I'd like a snappy GUI-based (I insist since people still want to propose console-based) application that can show me running processes and allow me to kill them, on Linux. It doesn't need to be as powerful as Window's Process Explorer or even Win7's Task Manager. Is there something lightweight and functional?

I'd appreciate a recommendation.


Look at htop. It's light and it'll do what you want. Yes, it does launch in a console, but you can interact with it using the mouse, it's colored, it's live/animated, you can click on column headers to sort, scroll with the mouse, and anything else you care to try.

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    Who said it was an obsession? Who said it's specifically for me? This site is not for discussing what is asked. – fury Jan 2 '12 at 5:05
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    Well, you can select the right answer. If people think its a good one, it'll still get upvoted. I'm still digging for something closer to your needs, but they all seem to be large DE specific things, or 200 years old. – Journeyman Geek Jan 2 '12 at 5:33
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    -1 for pointless soapboxing. +1 for offering a different option. -1 for that option not doing what the OP wanted (integrated ablity to kill processes) – Wesley Jan 2 '12 at 6:44
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    @Wesley, press k in htop. It does have the ability to kill processes. – user1686 Jan 2 '12 at 8:47
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    @WesleyDavid not knowing that htop can kill doesn't mean htop can't kill. Fury: this site is precisely for discussing what was asked. And a command line GUI is still a GUI. – Mahmoud Al-Qudsi Jan 2 '12 at 17:38

There's Linux Process Explorer, a process management tool which seeks to mimic the functionality of Process Explorer for Windows.

Most GUI distros include a basic process management tool among their default system tool set.

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  • I use CrunchBang Linux (Debian-based) and there is nothing but top. This distro lets users choose what they want :) Thank you for the link, looks interesting. – fury Jan 2 '12 at 4:18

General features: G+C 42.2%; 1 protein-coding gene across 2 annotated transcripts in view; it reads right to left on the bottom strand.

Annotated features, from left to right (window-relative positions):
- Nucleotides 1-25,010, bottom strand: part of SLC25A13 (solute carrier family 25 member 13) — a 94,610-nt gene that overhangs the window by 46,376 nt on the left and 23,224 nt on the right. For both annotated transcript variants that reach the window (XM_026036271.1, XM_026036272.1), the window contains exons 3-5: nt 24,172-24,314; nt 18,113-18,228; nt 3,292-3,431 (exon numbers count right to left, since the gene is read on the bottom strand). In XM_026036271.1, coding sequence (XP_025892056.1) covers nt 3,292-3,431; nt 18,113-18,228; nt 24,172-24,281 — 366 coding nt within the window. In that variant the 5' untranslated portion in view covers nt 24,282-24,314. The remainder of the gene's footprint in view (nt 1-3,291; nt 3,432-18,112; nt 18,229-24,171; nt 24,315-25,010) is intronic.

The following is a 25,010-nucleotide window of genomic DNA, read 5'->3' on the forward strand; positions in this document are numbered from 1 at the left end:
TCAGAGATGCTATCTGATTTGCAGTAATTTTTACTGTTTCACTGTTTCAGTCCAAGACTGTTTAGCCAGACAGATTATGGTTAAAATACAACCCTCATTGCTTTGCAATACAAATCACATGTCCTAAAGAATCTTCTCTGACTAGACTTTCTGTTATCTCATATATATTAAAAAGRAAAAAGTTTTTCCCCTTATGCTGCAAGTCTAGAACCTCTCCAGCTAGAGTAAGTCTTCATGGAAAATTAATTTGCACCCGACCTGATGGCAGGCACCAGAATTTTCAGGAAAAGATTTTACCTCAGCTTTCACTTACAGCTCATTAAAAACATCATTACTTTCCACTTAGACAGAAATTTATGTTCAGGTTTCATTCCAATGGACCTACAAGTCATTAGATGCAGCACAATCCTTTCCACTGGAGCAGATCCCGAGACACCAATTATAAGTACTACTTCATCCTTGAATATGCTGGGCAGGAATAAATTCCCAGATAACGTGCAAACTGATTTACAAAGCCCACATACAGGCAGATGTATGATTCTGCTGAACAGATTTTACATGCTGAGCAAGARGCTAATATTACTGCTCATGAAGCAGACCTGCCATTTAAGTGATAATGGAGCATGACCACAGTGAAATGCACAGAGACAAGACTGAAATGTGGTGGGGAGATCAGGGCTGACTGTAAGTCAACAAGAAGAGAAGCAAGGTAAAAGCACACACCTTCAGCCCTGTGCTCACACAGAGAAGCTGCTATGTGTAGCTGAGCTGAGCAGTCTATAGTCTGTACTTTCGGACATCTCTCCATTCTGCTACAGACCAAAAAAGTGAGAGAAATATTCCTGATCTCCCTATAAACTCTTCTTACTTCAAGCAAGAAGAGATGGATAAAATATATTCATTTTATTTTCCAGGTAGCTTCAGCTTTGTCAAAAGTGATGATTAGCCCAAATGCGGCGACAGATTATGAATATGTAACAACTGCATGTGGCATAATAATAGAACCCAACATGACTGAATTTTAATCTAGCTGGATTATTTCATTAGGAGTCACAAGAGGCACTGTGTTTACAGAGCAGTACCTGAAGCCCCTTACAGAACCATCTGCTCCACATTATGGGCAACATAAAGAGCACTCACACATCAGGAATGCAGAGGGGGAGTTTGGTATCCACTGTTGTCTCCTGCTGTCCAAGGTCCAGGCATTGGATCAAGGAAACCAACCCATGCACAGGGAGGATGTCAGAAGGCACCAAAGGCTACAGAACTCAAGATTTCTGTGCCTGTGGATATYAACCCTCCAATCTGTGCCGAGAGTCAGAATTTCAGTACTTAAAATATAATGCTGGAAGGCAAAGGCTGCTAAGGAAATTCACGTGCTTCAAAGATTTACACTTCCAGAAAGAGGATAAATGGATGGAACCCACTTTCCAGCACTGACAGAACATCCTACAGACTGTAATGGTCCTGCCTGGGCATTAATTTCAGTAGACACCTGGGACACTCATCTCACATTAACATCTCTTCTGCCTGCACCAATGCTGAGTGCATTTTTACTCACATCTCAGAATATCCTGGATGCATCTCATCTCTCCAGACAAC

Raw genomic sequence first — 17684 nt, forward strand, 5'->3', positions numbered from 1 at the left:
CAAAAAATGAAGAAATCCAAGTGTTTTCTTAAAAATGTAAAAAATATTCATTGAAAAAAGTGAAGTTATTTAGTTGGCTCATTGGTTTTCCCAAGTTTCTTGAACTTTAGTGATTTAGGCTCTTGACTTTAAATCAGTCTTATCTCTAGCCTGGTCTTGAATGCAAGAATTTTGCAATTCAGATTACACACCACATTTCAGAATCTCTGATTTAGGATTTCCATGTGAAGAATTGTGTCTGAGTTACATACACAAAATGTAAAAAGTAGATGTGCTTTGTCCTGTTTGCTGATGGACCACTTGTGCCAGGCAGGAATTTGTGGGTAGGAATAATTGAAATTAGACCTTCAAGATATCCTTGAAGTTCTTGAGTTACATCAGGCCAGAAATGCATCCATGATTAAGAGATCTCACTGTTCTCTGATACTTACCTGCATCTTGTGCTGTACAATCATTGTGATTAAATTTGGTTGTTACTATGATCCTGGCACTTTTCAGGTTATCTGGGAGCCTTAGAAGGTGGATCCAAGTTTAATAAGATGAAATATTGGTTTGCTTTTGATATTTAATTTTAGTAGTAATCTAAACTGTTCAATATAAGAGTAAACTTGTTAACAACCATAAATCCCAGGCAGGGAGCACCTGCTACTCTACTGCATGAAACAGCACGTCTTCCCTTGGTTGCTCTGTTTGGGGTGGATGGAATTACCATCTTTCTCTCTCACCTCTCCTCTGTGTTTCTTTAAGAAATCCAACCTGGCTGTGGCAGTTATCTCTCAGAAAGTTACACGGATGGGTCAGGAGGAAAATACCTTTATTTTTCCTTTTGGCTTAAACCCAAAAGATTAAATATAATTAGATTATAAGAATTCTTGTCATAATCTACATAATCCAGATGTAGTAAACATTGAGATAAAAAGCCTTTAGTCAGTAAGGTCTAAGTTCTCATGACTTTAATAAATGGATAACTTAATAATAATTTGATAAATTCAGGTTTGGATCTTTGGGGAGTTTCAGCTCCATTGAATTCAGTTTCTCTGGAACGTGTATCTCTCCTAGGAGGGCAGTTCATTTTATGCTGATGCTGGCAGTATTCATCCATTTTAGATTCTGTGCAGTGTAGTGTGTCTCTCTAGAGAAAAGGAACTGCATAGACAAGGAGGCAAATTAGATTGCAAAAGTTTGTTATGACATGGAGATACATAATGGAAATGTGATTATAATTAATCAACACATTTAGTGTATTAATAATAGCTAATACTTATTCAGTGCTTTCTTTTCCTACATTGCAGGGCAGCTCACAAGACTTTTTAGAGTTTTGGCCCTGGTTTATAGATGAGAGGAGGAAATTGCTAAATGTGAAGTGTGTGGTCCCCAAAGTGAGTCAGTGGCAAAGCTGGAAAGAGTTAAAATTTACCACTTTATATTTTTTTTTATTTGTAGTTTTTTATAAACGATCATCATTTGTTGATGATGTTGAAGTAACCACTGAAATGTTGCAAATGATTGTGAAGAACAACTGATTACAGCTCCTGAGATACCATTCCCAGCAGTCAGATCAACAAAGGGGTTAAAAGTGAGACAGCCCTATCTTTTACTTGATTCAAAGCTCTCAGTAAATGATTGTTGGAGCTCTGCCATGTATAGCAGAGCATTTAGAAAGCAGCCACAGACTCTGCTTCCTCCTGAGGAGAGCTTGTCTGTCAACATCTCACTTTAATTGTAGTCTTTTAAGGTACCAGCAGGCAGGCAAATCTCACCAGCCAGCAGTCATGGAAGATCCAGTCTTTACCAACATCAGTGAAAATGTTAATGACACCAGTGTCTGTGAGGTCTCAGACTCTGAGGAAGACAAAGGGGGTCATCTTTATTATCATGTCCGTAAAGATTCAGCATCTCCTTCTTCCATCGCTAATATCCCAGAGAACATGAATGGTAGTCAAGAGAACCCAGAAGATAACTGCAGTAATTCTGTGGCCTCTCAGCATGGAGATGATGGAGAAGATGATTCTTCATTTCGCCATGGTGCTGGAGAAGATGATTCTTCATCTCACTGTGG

• However it's 14MB and in python. Not lightweight, but looks powerful. – fury Jan 2 '12 at 4:25
  • If you don't mind a terminal-only app then have a look at htop. – Andrew Lambert Jan 2 '12 at 4:28
  • Thanks, but as stated in my question, for this app I would like a GUI. – fury Jan 2 '12 at 5:00

So here is what I finally found, LXTask.

  • Lightweight, simple
  • Monitors processes
  • Can kill processes
  • Real GUI

There is also the GNOME system monitor, which also displays the process commandline. It is much more resource hungry though...

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  • That is shiny. Don't forget to self select that as the answer when you can ;) – Journeyman Geek Jan 2 '12 at 22:57
  • Will do. I wonder why I can't, and will I ever be able to do it that soon after a question? – fury Jan 3 '12 at 1:43
  • meta.stackexchange.com/questions/5234/… 48 hours minimum. I just tend to remind newish users cause answered/non selected questions tend to bounce back up, and i wanted to express that it was shiny, and i needed more words to get past the lameness filter ;p – Journeyman Geek Jan 3 '12 at 3:43
  • Gnome System Monitor actually uses less memory than lxtask, ~10mb after opening compared to ~19mb for lxtask. Admittedly this is a few years after your Q/A so GSM will have improved while lxtask doesn't get updated much any more. – Charles Goodwin Jan 28 '15 at 11:13

There is also conky. It is not a process monitor, but system monitor which can show quite a lot of information about your system with quite many different themes. Plus it is light and done specifically for Linux. Additional themes you could download from here.

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XFreq provides some Widgets to display the frequencies (including turbo boost), the temperatures, C-States and other features of the Intel Core i7 processors. It is also programmed for Core 2 and other Intel architectures. http://code.google.com/p/xfreq

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I like MATE system monitor, it's a nice GUI with more versatility than GNOME system monitor.

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